History of Genetics
Gregor Johann Mendel
Raised on a farm in rural Heinzendorf in German-speaking Silesia, the young Johann, as he was christened, had an early education in the practical aspects of horticulture and agriculture before he left home to attend a gymnasium and at eighteen years of age entered the University of Olmütz. The stress of inadequate finances there led him to apply in 1843 to the Augustinian monastery in Brünn, the industrial and economic capital of Moravia. It was there that, supported by the wise and understanding abbot Cyril Napp, he was encouraged to institute experiments analyzing the phenomenon of hybridization. The subject was of concern to the monastery, with its extensive agricultural holdings in Moravia, a region known for its sheep and wine. Also thanks to the abbot, Mendel had spent two years at Vienna University, studying principally physics, botany, and zoology. There he had learned about the cell theory, according to which the organism is composed neither of a continuous fabric like lacework nor of a multitude of globules but of individual vesicles or cells, all formed by division of preexisting cells that can be traced back to the foundation cell or fertilized egg, this having arisen by fertilization of the egg cell by one pollen cell.
The experiments that led to his well-known theory began with the testing of thirty-four varieties of the edible pea (Pisum) followed by eight years of hybridization (1856–1863). Taking seven traits, he followed the hereditary transmission of each. The scale of the research was unprecedented, the size of his progeny populations being such that clear statistical regularities emerged. It was not just that he noted the separate behavior of the seven traits he studied, nor that there was a marked difference between the population sizes of those carrying the two contrasted characters, but that they approximated to the ratio 3:1. Thus for the trait seed color, Mendel harvested 6,022 green seeds and 2,001 yellow from his hybrid progeny, offering the most striking example among his seven traits of a 3:1 ratio. Further research revealed that two-thirds of the larger class did not breed true and the other third did. Thus the ratio 3:1 was really constituted of three classes in the ratio 1:2:1.
As a physicist trained in combinatorial mathematics this ratio reminded him of the binomial equation (A a) 2 1 A22 Aa 1 a 2. Using A and a to represent the potential carried in the pollen cell and in the egg cell, and knowing that A obscures (is dominant over) a, this expansion appears as 3 A 1 a. Well-grounded in cytology, he suggested that the differing elements brought together in the hybrid remain together until the germ cells are formed. Then they separate and pass into separate germ cells. There result, he declared, "as many sorts of egg and pollen cells as there are combinations possible of formative elements." These claims—known as "germinal segregation" and the "independent assortment" of characters—he supported from his crossing of plants differing in two and in three traits. These two principles were later to be called Mendel's two laws.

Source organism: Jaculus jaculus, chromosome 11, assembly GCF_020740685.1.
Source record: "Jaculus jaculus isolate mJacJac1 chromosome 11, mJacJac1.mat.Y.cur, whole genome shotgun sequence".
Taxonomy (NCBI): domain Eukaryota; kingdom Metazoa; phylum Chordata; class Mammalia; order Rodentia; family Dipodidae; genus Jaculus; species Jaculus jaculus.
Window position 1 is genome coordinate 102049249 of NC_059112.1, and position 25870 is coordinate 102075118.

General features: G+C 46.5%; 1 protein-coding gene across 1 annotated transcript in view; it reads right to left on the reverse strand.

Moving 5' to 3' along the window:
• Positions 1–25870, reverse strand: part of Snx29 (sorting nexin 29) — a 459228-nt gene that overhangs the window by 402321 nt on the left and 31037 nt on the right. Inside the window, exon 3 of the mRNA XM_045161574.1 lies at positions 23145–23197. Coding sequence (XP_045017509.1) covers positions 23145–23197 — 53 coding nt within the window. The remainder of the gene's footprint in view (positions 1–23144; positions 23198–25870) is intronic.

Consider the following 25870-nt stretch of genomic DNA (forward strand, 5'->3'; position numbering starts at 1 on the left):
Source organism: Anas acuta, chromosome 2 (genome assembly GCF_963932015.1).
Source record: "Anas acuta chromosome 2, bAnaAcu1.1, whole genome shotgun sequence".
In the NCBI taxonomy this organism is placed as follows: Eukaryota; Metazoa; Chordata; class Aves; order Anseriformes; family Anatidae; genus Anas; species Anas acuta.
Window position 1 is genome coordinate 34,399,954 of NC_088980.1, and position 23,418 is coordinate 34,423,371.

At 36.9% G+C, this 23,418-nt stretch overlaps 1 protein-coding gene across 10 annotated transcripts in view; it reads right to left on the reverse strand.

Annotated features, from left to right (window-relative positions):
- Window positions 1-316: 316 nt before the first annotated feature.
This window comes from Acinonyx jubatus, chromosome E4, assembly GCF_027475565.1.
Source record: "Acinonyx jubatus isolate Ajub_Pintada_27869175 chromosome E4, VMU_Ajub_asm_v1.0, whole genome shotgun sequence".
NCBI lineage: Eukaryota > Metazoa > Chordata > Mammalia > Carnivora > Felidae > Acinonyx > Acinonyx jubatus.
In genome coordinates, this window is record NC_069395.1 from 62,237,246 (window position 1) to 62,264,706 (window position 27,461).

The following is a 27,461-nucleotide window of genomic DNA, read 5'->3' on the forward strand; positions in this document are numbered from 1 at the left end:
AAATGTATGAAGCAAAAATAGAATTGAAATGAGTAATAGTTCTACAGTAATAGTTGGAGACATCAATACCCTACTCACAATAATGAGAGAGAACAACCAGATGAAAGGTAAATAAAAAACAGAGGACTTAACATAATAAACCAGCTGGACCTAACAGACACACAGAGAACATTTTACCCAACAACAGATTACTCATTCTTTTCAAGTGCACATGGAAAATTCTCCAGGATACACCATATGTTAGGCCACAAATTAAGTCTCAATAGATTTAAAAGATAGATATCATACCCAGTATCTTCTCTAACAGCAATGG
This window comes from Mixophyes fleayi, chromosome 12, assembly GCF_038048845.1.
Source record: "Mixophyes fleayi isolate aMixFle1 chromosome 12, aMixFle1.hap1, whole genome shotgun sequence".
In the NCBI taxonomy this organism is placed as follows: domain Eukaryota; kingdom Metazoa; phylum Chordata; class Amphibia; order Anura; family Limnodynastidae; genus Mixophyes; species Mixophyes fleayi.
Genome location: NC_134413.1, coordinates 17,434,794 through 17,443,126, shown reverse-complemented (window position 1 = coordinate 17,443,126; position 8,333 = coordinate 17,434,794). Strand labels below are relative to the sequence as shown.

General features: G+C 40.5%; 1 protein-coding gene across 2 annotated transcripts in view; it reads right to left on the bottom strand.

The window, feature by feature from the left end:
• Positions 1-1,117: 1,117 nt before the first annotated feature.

Mendel's work did not meet with an enthusiastic response because it was opposed to several securely held beliefs. All the traits he included in the data concerned nonblending characters, but the consensus was that blending is the rule and that the agreed representation of heredity is in terms of fractions: one-half being from the two parents, one-quarter from the four grandparents, and so on, implying that no contribution is entirely lost but that there is a repeated dilution of differences in reproduction. Mendel's theory denied this, for in his theory, after segregation, the elements in question would either be present or absent in a given pollen cell or egg cell, and it would be a question of chance as to which elements finished up in the foundation cell of the offspring.
His paper was directed to two specific questions: First, whether hybridization can lead to the multiplication of species; and second, what part hybridization plays in the production of variation. On the first of these he was clear that Pisum does not yield constant hybrids—that is, hybrids that breed true, reproducing the hybrid form like a pure species. Therefore he instituted experiments with other species to test the general validity of his results. As to the second question, he explained how the variation following hybridization can be understood as the result of the recombination of independently transmitted characters brought together in the hybrid. Therefore he opposed those who, like Darwin, attributed such variation ultimately to the act of bringing together species that have been exposed to different conditions of life. Those who claimed, like Darwin, that cultivated plants are more variable than wild ones due to their changed conditions of life, he also strongly opposed.
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